Friday, June 08, 2012

Wastelands to Wonderlands

This J. G. Ballard poster can be seen outside the British Library, advertising the exhibition Writing Britain: Wastelands to Wonderlands, which 'examines how the landscapes of Britain permeate great literary works.'  It is quite an ambitious aim and you'll have no trouble spotting omissions in the list of exhibits, including people I've written about here (The Anathemata by David Jones, for example). There is an understandable emphasis on the visual - so a whole case is devoted to Remains of Elmet and there is no place for, say, Charles Tomlinson's Stoke poems or Roy Fisher's City.  The writers are mostly British, so we don't get Sebald on Suffolk, and the language is almost always English, although one notable exception is a reading of Edwin Morgan's 'The Loch Ness Monster's Song' (my five-year-old son's favourite exhibit).  'Britain' is taken to extend as far as the Ireland of Yeats, Joyce and Heaney but there is quite a large focus on the city and suburbs of London, the River Thames and the M25.  Perhaps this reflects the 'London 2012' tie-in and the site of the exhibition.  I was puzzled by the inclusion of Harry Potter and the Philosopher's Stone among these 'great literary works' permeated by the British landscape, but it may have something to do with the fact that the British Library is next door to the refurbished Kings Cross Station, with its newly sited mock-up of Platform 9 ¾.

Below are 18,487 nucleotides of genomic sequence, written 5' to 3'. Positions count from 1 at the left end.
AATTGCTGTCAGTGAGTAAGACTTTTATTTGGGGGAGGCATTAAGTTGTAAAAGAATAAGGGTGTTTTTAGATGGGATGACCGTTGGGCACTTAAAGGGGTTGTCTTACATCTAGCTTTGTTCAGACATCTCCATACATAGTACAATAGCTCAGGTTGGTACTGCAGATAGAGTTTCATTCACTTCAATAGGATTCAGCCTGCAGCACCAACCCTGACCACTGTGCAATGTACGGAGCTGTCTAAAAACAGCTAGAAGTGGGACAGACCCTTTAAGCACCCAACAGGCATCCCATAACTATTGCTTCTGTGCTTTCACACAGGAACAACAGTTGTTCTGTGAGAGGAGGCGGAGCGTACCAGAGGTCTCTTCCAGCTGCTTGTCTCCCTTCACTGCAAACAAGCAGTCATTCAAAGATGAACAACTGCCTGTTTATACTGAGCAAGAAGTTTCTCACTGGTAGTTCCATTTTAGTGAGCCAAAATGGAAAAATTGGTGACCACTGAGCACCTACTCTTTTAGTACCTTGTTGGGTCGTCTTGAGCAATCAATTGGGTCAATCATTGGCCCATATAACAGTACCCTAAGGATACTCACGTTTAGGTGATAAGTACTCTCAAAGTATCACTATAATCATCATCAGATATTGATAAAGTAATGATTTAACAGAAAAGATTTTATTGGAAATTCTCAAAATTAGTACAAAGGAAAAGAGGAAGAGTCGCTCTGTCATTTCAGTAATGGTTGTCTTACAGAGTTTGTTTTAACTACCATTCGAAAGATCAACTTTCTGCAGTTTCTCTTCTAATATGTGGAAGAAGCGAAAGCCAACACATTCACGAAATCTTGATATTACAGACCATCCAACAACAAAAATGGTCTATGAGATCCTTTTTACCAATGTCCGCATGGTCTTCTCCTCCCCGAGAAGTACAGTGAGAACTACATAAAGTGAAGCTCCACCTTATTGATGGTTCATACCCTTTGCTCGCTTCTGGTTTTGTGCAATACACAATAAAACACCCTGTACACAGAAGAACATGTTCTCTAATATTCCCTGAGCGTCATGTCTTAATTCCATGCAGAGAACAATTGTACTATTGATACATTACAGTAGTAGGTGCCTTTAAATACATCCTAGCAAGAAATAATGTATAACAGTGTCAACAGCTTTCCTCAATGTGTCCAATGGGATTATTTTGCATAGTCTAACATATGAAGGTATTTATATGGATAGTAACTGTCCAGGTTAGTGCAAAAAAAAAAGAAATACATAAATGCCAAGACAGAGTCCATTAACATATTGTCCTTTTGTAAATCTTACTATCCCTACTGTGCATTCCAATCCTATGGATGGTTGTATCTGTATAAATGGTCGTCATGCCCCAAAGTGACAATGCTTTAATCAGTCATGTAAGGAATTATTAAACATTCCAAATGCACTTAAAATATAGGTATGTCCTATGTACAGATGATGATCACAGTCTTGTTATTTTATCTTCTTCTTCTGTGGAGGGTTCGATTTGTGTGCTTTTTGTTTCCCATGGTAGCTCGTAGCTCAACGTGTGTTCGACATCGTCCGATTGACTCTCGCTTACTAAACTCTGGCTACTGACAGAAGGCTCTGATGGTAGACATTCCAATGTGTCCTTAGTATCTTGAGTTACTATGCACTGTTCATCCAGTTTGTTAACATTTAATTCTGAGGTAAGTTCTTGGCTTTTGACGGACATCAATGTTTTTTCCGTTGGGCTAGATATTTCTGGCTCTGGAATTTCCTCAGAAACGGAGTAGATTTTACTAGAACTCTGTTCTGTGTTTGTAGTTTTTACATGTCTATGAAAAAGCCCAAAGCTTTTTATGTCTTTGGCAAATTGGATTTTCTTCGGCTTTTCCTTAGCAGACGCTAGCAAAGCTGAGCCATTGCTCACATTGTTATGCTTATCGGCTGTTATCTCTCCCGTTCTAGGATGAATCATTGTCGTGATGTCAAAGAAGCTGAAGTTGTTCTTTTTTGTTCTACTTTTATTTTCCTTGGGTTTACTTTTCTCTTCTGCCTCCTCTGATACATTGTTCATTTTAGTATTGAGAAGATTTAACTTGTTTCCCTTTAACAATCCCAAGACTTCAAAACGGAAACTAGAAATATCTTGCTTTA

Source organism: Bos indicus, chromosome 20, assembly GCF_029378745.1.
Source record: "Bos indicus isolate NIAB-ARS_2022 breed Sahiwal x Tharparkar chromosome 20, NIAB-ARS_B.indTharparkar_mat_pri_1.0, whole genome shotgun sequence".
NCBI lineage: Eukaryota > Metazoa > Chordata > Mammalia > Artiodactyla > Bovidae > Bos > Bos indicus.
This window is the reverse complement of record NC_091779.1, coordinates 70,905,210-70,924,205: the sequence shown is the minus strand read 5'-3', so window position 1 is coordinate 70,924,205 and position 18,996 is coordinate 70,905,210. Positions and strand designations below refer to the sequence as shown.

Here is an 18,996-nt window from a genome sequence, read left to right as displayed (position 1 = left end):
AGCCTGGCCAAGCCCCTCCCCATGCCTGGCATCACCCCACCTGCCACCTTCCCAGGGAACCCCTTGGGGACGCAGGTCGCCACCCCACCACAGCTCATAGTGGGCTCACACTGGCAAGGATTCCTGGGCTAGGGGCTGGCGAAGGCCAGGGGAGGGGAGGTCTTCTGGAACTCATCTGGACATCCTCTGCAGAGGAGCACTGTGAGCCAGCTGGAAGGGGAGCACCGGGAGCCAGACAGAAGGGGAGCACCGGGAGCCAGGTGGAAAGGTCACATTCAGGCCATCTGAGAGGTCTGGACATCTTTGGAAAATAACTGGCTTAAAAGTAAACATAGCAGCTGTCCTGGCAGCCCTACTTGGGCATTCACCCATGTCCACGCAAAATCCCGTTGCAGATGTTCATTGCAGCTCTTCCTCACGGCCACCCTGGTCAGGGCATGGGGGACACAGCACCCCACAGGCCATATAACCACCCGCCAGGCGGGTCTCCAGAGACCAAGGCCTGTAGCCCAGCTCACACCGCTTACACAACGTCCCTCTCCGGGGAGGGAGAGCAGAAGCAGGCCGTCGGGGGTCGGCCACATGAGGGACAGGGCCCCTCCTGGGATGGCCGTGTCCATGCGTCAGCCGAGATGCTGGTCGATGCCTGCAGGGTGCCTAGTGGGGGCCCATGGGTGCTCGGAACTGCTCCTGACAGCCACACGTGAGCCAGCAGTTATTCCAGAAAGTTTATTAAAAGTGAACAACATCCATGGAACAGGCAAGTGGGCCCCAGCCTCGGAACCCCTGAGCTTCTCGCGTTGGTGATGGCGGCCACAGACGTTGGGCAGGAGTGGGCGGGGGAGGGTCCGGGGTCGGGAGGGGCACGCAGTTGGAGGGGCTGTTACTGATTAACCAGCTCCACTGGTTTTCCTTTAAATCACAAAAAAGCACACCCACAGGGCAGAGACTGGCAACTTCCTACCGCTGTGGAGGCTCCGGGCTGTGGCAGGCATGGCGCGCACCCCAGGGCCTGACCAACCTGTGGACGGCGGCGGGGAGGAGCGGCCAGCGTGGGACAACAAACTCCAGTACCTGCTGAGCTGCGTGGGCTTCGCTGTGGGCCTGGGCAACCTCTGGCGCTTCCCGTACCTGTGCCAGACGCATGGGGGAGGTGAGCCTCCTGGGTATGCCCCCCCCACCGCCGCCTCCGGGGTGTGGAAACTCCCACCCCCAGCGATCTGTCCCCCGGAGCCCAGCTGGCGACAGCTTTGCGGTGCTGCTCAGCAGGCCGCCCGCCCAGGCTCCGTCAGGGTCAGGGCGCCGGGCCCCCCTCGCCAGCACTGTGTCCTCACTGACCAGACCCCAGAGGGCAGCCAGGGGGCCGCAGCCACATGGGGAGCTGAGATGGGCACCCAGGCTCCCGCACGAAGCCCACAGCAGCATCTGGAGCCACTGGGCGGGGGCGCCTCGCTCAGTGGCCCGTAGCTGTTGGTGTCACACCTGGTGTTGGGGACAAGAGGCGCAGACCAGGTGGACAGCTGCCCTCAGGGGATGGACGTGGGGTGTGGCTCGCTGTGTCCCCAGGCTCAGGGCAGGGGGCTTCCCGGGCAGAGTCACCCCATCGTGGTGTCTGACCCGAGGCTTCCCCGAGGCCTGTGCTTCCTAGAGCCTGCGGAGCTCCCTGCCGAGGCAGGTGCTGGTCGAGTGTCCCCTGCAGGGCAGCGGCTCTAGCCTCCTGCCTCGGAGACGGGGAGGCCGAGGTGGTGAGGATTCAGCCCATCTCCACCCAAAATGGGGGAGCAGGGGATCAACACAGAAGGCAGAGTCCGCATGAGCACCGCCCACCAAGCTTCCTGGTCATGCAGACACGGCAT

As with earlier British Library exhibitions, the main pleasures are to be had from simply looking at books as objects - from fine art editions like Auden Poems, Moore Lithographs, to well-remembered paperbacks (Susan Cooper and Alan Garner) - and seeing original manuscripts like the 14th century copy of Sir Gawain and the Green Knight, or a poignant letter from John Clare asking for help from the Royal Literary Fund, or the heavily annotated typescript of J. G. Ballard's Crash.  There may be time to say more in later posts here about some of the specific exhibits - one listed simply as 'Robert Southey poem', for example, is much more interesting than it sounds. The texts are complemented by readings and sound clips: in addition to the Loch Ness Monster you can hear Ballard on Crash (it was not easy convincing my son he wouldn't want to listen to this exciting-sounding book).  There is also Ezra Pound performing his translation of The Seafarer, which John Woolrich wrote amusingly about some years ago: an attempt to fuse poetry with the sound of kettle drums, 'it would have been "magnificent", someone said, "with a rehearsal."'  Several short videos were made to accompany Writing Britain and I have included three of these below.  In the first clip Simon Armitage says "if I had to choose one thing that characterised British literature - both prose and poetry - I would have to say it was geography and, more widely, I would say: landscape."

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